Piped Natural Gas from a utility was not able to be installed prior to facility occupation, due to geographic unavailability.  Liquefied propane (LP) was already going to be considered as a fuel source, but the design team needed to determine a back-up fuel source for the building’s heating system boilers. The answer developed by the team was a synthetic natural gas system. LP is pumped at an elevated pressure to a vaporizer skid where air and LP vapor are blended to achieve the same specific gravity as natural gas. Both the propane and the synthetic natural gas were piped into the central utility plant. By utilizing this dual gas system, the facility benefits from lower costs when compared to traditional oil fired boilers.
The largest challenge the plumbing design team faced was getting timely (less than 10 seconds) hot water from the faucets that had LEED-approved, laminar outlets installed. The design team limited the uncirculated branches (dead-legs) of hot water piping to just 10 feet wherever hand washing occurred. Where plumbing fixtures were stacked (in-patient wings), the hot water would run vertically behind the fixtures, in a chase. A recirculated branch would be pulled from the vertical riser, leaving only a dead-leg of 2 feet or less. In all other areas, the hot water branches were routed in the ceiling directly over the fixtures and a recirculated hot water branch was pulled from the end.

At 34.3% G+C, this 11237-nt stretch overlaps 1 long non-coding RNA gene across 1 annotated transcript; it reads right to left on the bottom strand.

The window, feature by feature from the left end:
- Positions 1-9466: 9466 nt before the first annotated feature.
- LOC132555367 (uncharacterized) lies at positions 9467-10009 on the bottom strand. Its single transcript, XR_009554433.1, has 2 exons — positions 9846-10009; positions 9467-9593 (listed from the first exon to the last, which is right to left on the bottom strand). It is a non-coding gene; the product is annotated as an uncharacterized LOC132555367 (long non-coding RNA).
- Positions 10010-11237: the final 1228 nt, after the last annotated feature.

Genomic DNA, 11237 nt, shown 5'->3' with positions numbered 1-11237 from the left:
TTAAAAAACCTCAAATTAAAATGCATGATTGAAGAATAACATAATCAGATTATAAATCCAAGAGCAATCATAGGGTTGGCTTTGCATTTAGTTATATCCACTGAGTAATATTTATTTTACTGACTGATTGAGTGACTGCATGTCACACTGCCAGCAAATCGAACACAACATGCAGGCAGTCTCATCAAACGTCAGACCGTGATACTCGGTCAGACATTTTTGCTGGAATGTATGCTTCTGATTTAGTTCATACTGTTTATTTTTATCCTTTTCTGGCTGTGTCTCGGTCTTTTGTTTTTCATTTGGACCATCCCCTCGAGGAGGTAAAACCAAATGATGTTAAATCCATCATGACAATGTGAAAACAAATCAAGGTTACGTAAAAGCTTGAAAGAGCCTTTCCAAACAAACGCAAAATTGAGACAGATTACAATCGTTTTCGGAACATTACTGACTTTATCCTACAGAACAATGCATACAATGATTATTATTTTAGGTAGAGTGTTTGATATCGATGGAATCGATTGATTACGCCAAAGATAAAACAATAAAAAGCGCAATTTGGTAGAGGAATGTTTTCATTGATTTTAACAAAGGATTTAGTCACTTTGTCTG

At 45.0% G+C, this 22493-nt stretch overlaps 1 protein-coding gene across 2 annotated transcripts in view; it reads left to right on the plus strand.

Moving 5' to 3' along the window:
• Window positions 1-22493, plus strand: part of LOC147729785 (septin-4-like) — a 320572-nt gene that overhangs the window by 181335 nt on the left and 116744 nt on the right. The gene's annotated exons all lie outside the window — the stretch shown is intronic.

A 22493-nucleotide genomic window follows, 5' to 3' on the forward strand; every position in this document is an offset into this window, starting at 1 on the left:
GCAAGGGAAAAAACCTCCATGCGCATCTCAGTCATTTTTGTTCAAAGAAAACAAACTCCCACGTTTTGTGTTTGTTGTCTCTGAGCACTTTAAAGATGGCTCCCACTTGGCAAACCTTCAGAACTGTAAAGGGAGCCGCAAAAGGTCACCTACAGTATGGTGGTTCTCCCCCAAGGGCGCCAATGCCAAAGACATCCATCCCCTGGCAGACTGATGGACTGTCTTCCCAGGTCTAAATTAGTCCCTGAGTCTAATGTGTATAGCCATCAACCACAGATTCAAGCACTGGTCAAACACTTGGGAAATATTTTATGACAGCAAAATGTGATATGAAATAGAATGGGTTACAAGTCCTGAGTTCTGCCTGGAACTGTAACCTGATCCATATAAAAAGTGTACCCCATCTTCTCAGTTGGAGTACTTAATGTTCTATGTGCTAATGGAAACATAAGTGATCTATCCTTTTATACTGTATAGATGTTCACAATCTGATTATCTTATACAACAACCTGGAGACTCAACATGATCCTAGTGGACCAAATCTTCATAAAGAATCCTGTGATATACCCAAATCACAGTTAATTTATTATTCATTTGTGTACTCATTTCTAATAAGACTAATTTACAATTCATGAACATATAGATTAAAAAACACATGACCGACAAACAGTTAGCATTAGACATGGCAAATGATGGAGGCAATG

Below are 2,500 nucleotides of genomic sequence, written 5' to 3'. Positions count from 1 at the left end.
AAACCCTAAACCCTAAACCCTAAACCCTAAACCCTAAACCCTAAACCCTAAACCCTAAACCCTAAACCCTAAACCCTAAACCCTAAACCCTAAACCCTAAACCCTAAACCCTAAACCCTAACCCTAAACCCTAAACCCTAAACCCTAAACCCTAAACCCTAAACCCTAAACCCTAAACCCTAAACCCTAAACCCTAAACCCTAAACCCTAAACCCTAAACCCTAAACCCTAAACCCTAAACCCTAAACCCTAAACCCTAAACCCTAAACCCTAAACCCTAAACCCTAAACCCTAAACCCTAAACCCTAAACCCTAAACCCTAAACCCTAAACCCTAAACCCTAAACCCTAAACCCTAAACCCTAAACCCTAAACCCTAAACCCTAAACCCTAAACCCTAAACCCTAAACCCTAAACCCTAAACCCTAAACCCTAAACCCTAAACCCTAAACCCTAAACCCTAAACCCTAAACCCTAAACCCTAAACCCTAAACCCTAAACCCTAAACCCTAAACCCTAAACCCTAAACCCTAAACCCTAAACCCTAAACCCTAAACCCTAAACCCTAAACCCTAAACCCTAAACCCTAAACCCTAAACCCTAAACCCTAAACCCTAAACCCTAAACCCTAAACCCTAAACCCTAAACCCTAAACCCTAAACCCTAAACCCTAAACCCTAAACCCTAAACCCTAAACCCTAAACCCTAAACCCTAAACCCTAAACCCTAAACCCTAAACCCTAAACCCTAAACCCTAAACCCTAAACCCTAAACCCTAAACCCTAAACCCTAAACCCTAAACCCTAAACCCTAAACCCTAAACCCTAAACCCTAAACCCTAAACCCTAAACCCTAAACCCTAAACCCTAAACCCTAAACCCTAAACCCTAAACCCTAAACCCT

MaineGeneral’s new 640,000 square foot facility was delivered 10 months ahead of schedule, while returning approximately $20 million in value added savings to the organization’s health care delivery system. The design team set out to achieve LEED Silver, but earned one of the first LEED Gold for health care certifications. The plumbing design was able to reduce the water use at the plumbing fixtures by more than 37 percent and at the process equipment by nearly 50 percent, resulting in a total reduction of 3.6 million gallons of water annually.